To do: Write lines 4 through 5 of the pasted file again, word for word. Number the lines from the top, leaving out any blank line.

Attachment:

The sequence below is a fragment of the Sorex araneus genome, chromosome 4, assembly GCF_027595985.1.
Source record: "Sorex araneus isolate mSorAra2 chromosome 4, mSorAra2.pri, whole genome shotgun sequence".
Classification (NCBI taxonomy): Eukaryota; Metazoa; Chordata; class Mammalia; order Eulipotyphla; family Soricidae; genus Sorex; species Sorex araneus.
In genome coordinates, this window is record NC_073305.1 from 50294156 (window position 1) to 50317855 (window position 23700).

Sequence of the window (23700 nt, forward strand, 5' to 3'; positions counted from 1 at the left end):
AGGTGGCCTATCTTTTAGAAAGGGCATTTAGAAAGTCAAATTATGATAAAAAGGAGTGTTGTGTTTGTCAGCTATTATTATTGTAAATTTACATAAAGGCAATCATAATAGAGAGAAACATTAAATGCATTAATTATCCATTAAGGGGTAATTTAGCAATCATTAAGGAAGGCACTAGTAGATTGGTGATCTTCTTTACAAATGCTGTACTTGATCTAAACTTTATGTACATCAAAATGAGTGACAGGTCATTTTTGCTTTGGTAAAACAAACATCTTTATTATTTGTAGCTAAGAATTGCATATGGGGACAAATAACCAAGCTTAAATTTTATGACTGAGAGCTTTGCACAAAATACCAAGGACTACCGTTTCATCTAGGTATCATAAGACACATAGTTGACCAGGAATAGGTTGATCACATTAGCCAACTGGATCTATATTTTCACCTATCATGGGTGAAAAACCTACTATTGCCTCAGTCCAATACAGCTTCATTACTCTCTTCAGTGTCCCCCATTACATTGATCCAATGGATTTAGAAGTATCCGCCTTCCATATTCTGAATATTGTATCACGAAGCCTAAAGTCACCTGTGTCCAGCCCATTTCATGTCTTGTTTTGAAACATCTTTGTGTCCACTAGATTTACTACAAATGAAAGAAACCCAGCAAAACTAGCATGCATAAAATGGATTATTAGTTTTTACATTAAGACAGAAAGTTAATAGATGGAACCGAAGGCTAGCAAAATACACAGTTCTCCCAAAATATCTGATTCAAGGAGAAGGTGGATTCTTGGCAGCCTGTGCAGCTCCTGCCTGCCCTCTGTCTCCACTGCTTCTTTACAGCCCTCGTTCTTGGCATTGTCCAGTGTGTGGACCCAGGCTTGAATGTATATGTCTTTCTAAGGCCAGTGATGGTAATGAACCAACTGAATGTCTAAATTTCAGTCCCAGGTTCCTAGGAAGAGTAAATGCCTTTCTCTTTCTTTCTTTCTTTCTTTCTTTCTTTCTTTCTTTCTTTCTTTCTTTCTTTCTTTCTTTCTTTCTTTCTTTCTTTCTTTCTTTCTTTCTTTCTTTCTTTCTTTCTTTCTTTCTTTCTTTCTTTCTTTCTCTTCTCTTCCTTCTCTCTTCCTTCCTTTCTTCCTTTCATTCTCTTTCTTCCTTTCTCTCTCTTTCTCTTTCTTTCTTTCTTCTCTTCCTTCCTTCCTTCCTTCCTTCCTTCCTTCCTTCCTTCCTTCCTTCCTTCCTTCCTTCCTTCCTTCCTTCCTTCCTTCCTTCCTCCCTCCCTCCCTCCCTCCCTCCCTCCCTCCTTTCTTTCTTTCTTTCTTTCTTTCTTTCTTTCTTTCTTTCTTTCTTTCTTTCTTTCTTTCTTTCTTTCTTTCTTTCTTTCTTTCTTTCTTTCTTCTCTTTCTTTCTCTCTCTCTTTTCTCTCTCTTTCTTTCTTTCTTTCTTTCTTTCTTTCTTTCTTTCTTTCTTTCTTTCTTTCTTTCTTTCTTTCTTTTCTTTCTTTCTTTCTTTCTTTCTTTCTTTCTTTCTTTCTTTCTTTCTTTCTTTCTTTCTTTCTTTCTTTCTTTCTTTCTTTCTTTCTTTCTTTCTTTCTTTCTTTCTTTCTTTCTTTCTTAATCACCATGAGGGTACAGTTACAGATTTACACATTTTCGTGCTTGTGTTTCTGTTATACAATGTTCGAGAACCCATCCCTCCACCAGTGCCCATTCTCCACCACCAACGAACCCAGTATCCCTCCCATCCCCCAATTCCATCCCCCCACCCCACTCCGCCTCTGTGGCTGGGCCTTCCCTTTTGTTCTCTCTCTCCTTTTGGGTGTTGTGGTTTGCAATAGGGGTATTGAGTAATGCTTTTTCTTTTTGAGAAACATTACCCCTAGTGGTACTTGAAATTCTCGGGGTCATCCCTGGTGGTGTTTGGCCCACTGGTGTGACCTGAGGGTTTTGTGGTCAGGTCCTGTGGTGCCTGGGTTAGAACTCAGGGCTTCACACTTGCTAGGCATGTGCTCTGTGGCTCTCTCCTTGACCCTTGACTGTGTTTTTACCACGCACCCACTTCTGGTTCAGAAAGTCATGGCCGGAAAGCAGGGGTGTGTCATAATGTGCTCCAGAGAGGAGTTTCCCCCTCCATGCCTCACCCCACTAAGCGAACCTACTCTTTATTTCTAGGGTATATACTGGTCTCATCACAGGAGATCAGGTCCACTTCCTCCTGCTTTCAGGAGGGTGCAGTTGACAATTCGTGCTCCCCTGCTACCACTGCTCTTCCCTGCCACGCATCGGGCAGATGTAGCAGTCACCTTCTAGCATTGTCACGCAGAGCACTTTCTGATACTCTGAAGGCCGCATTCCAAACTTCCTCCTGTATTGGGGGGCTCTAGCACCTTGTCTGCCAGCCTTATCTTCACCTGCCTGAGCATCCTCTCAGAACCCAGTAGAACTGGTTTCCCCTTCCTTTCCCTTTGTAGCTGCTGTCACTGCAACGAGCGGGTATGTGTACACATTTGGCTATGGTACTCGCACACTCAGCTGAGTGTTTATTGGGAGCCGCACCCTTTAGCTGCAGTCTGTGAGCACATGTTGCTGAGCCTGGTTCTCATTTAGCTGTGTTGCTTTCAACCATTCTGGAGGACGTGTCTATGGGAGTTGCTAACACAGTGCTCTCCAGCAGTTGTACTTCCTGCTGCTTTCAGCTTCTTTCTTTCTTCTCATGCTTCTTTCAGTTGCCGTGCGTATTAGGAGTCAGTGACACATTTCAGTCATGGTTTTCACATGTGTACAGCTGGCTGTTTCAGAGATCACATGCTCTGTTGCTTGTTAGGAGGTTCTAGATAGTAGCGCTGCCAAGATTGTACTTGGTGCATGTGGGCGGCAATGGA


In genome coordinates, this window is record NC_073305.1 from 50294156 (window position 1) to 50317855 (window position 23700).

Sequence of the window (23700 nt, forward strand, 5' to 3'; positions counted from 1 at the left end):